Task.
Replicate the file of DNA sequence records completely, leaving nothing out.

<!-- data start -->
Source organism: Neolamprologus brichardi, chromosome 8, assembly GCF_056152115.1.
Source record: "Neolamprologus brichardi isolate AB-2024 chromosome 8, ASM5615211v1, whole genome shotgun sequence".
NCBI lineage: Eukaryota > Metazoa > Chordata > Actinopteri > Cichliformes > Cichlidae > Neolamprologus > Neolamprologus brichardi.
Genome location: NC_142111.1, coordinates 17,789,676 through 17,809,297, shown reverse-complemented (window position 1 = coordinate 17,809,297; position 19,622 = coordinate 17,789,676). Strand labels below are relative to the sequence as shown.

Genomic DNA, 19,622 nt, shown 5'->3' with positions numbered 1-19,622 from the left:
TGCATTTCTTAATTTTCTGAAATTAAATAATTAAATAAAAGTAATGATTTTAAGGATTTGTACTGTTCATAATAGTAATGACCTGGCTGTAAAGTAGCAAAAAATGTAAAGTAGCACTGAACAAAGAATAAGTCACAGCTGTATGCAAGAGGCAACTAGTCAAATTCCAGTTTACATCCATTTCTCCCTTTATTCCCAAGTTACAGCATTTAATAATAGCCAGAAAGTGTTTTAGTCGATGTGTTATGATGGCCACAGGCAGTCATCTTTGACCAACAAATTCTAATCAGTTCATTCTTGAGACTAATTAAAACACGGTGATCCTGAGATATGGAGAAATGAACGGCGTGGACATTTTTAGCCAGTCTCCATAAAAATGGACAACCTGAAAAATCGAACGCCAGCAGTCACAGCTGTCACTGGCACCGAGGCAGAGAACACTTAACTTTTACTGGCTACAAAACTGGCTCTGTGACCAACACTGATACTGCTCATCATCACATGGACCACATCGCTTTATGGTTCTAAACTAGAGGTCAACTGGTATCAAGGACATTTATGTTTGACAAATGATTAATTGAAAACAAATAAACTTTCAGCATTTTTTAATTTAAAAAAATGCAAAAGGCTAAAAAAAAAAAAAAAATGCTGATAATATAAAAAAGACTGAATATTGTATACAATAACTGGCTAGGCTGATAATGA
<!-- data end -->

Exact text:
Source organism: Neolamprologus brichardi, chromosome 8, assembly GCF_056152115.1.
Source record: "Neolamprologus brichardi isolate AB-2024 chromosome 8, ASM5615211v1, whole genome shotgun sequence".
NCBI lineage: Eukaryota > Metazoa > Chordata > Actinopteri > Cichliformes > Cichlidae > Neolamprologus > Neolamprologus brichardi.
Genome location: NC_142111.1, coordinates 17,789,676 through 17,809,297, shown reverse-complemented (window position 1 = coordinate 17,809,297; position 19,622 = coordinate 17,789,676). Strand labels below are relative to the sequence as shown.

Genomic DNA, 19,622 nt, shown 5'->3' with positions numbered 1-19,622 from the left:
TGCATTTCTTAATTTTCTGAAATTAAATAATTAAATAAAAGTAATGATTTTAAGGATTTGTACTGTTCATAATAGTAATGACCTGGCTGTAAAGTAGCAAAAAATGTAAAGTAGCACTGAACAAAGAATAAGTCACAGCTGTATGCAAGAGGCAACTAGTCAAATTCCAGTTTACATCCATTTCTCCCTTTATTCCCAAGTTACAGCATTTAATAATAGCCAGAAAGTGTTTTAGTCGATGTGTTATGATGGCCACAGGCAGTCATCTTTGACCAACAAATTCTAATCAGTTCATTCTTGAGACTAATTAAAACACGGTGATCCTGAGATATGGAGAAATGAACGGCGTGGACATTTTTAGCCAGTCTCCATAAAAATGGACAACCTGAAAAATCGAACGCCAGCAGTCACAGCTGTCACTGGCACCGAGGCAGAGAACACTTAACTTTTACTGGCTACAAAACTGGCTCTGTGACCAACACTGATACTGCTCATCATCACATGGACCACATCGCTTTATGGTTCTAAACTAGAGGTCAACTGGTATCAAGGACATTTATGTTTGACAAATGATTAATTGAAAACAAATAAACTTTCAGCATTTTTTAATTTAAAAAAATGCAAAAGGCTAAAAAAAAAAAAAAAATGCTGATAATATAAAAAAGACTGAATATTGTATACAATAACTGGCTAGGCTGATAATGA